The Premier League and Football Association have introduced the new policy to help further protect players
The Football Association (FA) and Premier League have issued new guidance to clubs regarding headers.
The recommendations are focused on reducing the number of higher-force headers players do in training.
The guidance has been agreed by the FA, Premier League, English Football League, the Professional Footballers Association (PFA) and the League Managers Association (LMA) and applies to all levels of English football, including grassroots and amateur.
What has been said?
The new guidance has been developed for the 2021-22 campaign after medical and policy representatives from the FA, Premier League, EFL, FA Women’s Super League, PFA and LMA commissioned four preliminary studies on heading.
A statement from the FA and Premier League read: “Based on those early findings, which showed the majority of headers involve low forces, the initial focus of the guidance will be on headers that involve higher forces. These are typically headers following a long pass (more than 35 metres) or from crosses, corners and free kicks.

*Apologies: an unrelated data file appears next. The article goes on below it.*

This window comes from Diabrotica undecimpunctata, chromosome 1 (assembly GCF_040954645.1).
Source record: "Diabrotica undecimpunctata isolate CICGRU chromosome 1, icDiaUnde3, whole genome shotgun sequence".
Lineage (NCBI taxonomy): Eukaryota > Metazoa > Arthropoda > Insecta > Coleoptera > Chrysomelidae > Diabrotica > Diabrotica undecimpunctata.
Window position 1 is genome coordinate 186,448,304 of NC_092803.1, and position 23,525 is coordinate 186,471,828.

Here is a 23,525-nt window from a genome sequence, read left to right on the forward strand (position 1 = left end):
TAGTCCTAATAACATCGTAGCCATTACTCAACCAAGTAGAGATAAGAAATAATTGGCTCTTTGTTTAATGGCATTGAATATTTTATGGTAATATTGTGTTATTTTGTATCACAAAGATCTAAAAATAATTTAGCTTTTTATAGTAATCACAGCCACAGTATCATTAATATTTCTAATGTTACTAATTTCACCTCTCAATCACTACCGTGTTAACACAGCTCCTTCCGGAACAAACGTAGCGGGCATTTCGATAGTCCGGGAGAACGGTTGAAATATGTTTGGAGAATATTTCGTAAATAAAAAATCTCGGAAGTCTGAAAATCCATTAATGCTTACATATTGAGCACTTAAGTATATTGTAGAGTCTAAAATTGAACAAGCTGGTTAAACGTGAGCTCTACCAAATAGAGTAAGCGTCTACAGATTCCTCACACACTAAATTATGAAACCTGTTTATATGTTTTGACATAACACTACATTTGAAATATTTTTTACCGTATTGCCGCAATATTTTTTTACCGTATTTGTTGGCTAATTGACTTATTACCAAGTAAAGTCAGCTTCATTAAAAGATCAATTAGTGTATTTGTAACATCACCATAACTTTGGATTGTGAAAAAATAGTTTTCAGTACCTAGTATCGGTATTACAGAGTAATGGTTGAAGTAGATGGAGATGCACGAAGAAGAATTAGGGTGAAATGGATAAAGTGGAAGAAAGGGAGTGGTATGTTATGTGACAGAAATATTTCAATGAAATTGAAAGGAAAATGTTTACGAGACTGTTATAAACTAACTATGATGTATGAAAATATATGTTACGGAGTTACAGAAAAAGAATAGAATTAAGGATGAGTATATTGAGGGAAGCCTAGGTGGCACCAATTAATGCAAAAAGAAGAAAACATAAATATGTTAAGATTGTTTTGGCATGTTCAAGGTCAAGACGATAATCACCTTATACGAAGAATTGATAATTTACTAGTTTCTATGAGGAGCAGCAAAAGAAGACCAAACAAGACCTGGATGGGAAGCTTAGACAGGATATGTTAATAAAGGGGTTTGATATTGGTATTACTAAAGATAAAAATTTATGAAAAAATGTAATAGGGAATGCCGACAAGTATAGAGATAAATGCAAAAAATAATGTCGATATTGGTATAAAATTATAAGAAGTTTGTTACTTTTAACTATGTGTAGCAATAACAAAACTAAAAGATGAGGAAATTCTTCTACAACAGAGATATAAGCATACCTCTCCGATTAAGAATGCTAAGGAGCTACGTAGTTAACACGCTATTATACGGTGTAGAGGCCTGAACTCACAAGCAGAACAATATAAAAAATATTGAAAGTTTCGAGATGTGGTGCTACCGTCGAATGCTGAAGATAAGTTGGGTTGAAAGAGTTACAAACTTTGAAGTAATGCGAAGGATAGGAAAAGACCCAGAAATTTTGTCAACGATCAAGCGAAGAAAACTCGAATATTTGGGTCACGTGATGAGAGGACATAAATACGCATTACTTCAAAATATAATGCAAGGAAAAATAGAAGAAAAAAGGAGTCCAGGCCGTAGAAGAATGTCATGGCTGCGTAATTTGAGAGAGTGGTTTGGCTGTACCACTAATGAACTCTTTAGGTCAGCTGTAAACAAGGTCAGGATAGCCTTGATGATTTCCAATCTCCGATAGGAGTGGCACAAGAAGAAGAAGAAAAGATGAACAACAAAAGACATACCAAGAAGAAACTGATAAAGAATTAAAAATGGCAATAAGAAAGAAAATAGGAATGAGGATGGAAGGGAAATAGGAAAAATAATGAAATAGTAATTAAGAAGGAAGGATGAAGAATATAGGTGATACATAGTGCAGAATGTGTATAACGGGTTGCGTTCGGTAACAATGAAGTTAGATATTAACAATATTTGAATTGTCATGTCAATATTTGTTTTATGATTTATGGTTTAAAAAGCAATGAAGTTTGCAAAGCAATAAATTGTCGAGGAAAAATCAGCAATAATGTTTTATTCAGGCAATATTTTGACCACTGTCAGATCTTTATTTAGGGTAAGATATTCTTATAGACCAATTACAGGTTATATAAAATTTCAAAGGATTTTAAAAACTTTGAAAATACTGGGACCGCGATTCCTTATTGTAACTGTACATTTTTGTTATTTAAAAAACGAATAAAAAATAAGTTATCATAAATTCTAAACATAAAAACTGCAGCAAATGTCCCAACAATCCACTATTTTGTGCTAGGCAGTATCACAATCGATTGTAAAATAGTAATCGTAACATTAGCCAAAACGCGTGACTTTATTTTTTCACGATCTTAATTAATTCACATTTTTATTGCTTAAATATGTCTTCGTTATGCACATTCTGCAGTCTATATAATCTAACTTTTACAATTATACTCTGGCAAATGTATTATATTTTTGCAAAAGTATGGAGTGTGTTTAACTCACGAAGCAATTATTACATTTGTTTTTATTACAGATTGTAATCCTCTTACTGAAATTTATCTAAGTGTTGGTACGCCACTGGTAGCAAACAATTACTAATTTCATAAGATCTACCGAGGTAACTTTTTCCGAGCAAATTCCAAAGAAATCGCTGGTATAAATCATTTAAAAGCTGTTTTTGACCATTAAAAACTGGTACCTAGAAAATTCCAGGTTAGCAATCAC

“It will be recommended that a maximum of 10 higher-force headers are carried out in any training week. This recommendation is provided to protect player welfare and will be reviewed regularly as further research is undertaken to understand more regarding the impact of heading in football.
“The guidance also recommends clubs develop player profiles that consider gender, age, playing position, the number of headers per match and the nature of these headers.
“These profiles can be used to ensure that all training sessions reflect the type and quantity of headers that a player could expect to undertake within a match.”
Why has the new guidance been issued?
The new policy has been introduced in an attempt to protect players at all levels of the game.
“Our priority is to make the game as safe as possible for all players,” said Premier League chief executive Richard Masters.
“We have worked collaboratively across football to undertake these initial research projects to help us further understand the impact of heading and inform guidance for all levels of the game.
“This is a long-term piece of work. We will now build on these studies and we remain committed to further research to ensure we have the right approach in place to protect the welfare of all players.”
World News || Latest News || U.S. News